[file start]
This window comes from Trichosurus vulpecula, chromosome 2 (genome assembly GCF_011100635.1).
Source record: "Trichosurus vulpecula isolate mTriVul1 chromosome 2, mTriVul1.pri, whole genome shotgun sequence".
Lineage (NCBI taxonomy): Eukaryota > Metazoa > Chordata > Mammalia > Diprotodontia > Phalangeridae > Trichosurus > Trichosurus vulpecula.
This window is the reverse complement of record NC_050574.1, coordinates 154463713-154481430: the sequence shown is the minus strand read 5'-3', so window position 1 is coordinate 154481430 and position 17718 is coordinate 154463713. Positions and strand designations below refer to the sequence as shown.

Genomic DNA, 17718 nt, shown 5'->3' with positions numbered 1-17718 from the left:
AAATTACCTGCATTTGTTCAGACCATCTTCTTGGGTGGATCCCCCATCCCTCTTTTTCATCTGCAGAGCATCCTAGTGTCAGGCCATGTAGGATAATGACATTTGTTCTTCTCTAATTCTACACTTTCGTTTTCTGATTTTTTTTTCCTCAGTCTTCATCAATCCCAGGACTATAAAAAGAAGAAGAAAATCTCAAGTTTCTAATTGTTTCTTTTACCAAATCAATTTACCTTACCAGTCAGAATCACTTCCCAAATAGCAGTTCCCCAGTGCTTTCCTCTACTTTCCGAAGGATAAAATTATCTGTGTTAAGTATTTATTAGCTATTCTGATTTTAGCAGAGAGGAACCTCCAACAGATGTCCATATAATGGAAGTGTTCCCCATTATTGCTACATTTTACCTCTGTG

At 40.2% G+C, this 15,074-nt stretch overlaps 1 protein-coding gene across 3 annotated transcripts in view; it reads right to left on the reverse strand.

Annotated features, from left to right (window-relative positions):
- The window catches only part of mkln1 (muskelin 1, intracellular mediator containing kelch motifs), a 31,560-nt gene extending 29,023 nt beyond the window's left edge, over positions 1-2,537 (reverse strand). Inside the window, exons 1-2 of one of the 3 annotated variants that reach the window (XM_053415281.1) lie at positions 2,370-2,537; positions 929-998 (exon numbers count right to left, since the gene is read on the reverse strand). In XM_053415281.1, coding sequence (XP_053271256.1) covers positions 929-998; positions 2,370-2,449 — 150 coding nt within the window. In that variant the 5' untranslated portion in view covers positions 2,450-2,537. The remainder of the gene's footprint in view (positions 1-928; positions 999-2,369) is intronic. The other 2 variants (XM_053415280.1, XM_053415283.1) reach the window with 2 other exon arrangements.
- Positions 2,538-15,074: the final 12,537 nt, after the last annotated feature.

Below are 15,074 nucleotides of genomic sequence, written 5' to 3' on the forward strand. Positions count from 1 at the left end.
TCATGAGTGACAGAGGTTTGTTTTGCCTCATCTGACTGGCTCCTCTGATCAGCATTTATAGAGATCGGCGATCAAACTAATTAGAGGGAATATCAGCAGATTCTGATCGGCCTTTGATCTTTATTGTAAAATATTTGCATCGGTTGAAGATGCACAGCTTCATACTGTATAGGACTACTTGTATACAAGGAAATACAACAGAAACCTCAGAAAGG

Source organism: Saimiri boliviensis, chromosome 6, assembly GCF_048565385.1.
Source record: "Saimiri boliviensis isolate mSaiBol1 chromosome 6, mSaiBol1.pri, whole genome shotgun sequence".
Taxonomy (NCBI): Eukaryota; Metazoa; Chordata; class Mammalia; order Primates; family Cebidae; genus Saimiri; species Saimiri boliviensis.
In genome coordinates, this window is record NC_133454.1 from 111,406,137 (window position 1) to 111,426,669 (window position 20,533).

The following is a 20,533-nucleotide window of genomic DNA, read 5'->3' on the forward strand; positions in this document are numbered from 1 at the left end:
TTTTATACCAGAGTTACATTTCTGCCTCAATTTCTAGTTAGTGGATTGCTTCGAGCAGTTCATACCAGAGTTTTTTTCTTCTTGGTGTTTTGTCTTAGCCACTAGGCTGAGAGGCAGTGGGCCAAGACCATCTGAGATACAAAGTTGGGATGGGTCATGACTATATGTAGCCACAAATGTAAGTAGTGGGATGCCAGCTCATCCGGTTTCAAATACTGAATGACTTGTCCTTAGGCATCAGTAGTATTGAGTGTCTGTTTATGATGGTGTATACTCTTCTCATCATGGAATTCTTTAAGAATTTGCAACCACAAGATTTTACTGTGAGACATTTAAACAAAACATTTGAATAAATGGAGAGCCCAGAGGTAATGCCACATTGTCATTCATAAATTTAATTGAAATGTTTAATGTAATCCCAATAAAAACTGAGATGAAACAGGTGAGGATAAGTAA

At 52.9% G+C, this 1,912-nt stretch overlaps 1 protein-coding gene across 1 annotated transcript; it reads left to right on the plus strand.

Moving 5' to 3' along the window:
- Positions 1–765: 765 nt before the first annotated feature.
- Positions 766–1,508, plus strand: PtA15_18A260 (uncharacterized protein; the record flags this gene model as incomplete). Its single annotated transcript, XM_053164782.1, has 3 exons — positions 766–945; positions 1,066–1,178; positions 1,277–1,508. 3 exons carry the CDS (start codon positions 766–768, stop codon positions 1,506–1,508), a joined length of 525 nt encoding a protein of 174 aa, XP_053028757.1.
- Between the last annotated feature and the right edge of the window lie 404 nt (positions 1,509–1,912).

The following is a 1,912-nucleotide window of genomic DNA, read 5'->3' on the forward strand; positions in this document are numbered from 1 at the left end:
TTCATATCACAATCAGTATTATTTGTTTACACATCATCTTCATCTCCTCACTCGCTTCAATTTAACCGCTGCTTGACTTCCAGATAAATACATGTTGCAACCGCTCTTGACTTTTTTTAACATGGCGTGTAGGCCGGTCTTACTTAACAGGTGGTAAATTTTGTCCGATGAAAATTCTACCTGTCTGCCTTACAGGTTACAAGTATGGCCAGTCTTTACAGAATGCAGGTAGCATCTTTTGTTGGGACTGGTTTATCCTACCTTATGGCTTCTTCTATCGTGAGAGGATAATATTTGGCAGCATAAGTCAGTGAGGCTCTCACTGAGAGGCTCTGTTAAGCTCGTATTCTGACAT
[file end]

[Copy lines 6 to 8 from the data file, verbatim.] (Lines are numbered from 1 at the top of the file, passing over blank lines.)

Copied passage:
AAATTACCTGCATTTGTTCAGACCATCTTCTTGGGTGGATCCCCCATCCCTCTTTTTCATCTGCAGAGCATCCTAGTGTCAGGCCATGTAGGATAATGACATTTGTTCTTCTCTAATTCTACACTTTCGTTTTCTGATTTTTTTTTCCTCAGTCTTCATCAATCCCAGGACTATAAAAAGAAGAAGAAAATCTCAAGTTTCTAATTGTTTCTTTTACCAAATCAATTTACCTTACCAGTCAGAATCACTTCCCAAATAGCAGTTCCCCAGTGCTTTCCTCTACTTTCCGAAGGATAAAATTATCTGTGTTAAGTATTTATTAGCTATTCTGATTTTAGCAGAGAGGAACCTCCAACAGATGTCCATATAATGGAAGTGTTCCCCATTATTGCTACATTTTACCTCTGTG

At 40.2% G+C, this 15,074-nt stretch overlaps 1 protein-coding gene across 3 annotated transcripts in view; it reads right to left on the reverse strand.

Annotated features, from left to right (window-relative positions):